Colonel Henry, who is charged with the ultimate enforcement of Base Regulation 125-5, testified that the purpose of the regulation was to promote health and safety on the base, to ensure that the base functioned properly, and to assure that residents did not infringe their neighbors' rights. To achieve these goals, Regulation 125-5 is supported by a dual enforcement system. First, base security police patrol to pick up stray dogs. They also act on reports of stray dogs or dog bite incidents. However, the number of residents and pets limits the effectiveness of control by the security police. The base therefore relies primarily upon the second enforcement mechanism, control by the individual pet owner. The regulation requires that the owner exercise total control of the pet anywhere on the base. It thus delegates to the dog owner partial responsibility for this base security function. When the dog owner voluntarily brings a pet onto the base, he is assigned a mandatory, affirmative duty to protect the health and safety of all base residents by controlling the animal. If he fails to perform this assigned duty, he is subject to military discipline. This potential penalty underscores the importance of this duty to overall base security.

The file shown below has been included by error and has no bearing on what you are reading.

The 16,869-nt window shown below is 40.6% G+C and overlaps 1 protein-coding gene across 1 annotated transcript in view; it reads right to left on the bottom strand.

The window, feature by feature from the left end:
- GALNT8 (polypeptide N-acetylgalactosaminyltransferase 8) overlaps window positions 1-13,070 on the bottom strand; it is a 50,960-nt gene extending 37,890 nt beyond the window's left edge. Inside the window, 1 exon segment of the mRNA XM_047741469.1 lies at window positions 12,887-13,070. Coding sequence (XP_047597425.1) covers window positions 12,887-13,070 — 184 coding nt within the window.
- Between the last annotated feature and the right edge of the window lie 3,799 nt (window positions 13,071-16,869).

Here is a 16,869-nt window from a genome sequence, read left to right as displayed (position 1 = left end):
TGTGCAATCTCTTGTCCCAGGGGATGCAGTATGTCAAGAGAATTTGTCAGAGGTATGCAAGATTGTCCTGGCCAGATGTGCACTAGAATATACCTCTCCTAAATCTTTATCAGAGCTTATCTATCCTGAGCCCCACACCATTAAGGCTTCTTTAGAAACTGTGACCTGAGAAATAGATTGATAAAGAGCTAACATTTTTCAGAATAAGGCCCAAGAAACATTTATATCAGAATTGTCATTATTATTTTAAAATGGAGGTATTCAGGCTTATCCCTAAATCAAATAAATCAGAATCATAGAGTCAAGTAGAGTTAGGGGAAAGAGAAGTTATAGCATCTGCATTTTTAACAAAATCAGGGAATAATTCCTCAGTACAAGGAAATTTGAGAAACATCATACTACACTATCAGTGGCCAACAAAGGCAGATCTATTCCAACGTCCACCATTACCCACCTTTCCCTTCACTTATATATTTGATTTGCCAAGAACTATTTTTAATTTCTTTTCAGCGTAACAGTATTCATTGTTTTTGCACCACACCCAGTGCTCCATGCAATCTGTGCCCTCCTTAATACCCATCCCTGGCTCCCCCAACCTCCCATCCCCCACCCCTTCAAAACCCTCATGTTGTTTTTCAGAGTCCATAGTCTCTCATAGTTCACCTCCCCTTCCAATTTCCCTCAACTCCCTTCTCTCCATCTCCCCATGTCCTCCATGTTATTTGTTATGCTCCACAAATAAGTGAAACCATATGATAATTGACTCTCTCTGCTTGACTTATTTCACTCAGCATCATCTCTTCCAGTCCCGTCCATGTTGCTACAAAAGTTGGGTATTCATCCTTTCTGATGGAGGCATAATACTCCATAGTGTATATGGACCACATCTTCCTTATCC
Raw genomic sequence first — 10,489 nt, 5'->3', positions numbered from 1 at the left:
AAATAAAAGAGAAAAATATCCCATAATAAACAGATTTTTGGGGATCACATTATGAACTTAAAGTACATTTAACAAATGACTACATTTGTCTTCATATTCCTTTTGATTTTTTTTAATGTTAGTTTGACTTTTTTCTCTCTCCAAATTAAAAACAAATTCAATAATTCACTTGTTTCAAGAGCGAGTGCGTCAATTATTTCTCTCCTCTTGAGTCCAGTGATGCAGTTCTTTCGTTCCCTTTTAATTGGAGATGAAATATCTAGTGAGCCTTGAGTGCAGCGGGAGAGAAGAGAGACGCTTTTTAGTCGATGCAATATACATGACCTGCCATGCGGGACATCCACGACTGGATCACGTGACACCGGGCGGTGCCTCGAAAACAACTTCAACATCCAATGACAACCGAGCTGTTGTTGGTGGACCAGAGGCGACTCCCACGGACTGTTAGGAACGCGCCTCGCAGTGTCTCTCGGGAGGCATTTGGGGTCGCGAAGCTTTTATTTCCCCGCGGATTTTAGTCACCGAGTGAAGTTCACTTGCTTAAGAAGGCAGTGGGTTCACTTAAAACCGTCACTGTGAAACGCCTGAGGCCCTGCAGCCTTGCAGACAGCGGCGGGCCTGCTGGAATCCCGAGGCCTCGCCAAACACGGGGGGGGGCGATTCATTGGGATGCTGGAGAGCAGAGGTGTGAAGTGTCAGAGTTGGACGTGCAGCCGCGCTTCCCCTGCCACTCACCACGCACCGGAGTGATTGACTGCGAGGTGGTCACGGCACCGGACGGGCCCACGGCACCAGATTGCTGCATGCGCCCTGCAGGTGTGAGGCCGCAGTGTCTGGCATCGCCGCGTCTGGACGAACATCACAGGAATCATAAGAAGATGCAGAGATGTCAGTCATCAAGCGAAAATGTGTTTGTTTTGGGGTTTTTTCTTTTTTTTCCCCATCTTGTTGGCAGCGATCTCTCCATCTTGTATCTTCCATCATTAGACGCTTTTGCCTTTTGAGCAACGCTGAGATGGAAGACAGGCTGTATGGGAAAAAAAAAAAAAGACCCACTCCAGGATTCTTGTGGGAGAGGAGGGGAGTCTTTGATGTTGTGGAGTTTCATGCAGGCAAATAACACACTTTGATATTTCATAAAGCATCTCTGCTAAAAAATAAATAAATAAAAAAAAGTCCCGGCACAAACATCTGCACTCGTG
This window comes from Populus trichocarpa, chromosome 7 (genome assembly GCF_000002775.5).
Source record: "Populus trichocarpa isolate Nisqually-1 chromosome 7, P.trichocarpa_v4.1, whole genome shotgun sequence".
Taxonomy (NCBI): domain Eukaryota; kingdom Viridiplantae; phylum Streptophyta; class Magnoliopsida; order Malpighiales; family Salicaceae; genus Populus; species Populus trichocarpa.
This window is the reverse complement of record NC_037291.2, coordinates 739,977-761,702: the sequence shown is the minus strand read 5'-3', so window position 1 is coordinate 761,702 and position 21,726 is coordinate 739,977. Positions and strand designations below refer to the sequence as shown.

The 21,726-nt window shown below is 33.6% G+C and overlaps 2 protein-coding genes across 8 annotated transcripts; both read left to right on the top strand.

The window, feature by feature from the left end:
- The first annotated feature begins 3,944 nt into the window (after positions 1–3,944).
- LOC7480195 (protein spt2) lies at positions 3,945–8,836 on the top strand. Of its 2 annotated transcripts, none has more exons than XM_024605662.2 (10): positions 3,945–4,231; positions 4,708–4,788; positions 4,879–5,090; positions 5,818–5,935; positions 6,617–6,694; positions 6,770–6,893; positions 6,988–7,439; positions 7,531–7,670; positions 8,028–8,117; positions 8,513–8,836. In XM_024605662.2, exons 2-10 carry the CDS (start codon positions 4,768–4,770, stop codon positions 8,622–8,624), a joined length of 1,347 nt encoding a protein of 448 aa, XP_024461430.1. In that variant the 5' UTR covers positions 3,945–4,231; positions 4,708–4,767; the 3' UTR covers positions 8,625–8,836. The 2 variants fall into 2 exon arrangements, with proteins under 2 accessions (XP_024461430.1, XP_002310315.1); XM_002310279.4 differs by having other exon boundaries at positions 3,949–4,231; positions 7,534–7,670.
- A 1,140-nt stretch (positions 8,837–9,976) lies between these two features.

In Williams v. United States, 248 F.2d 492, 506 (9th Cir. 1957), we held that a soldier's act fell within the scope of his employment when he was "engaged in performing any duty or duties directly or indirectly associated with normal and regular army activities." We view base security as a regular military activity. Clearly, the employee to whom the security duty is delegated cannot be said to act entirely for his own benefit. Upon assignment of that duty, the employee who controls his dog acts in furtherance of his employer's interest in promoting order and safety on the base. We conclude that this security duty was delegated to Airman Harris, and thus controlling the dog was within the scope of his employment.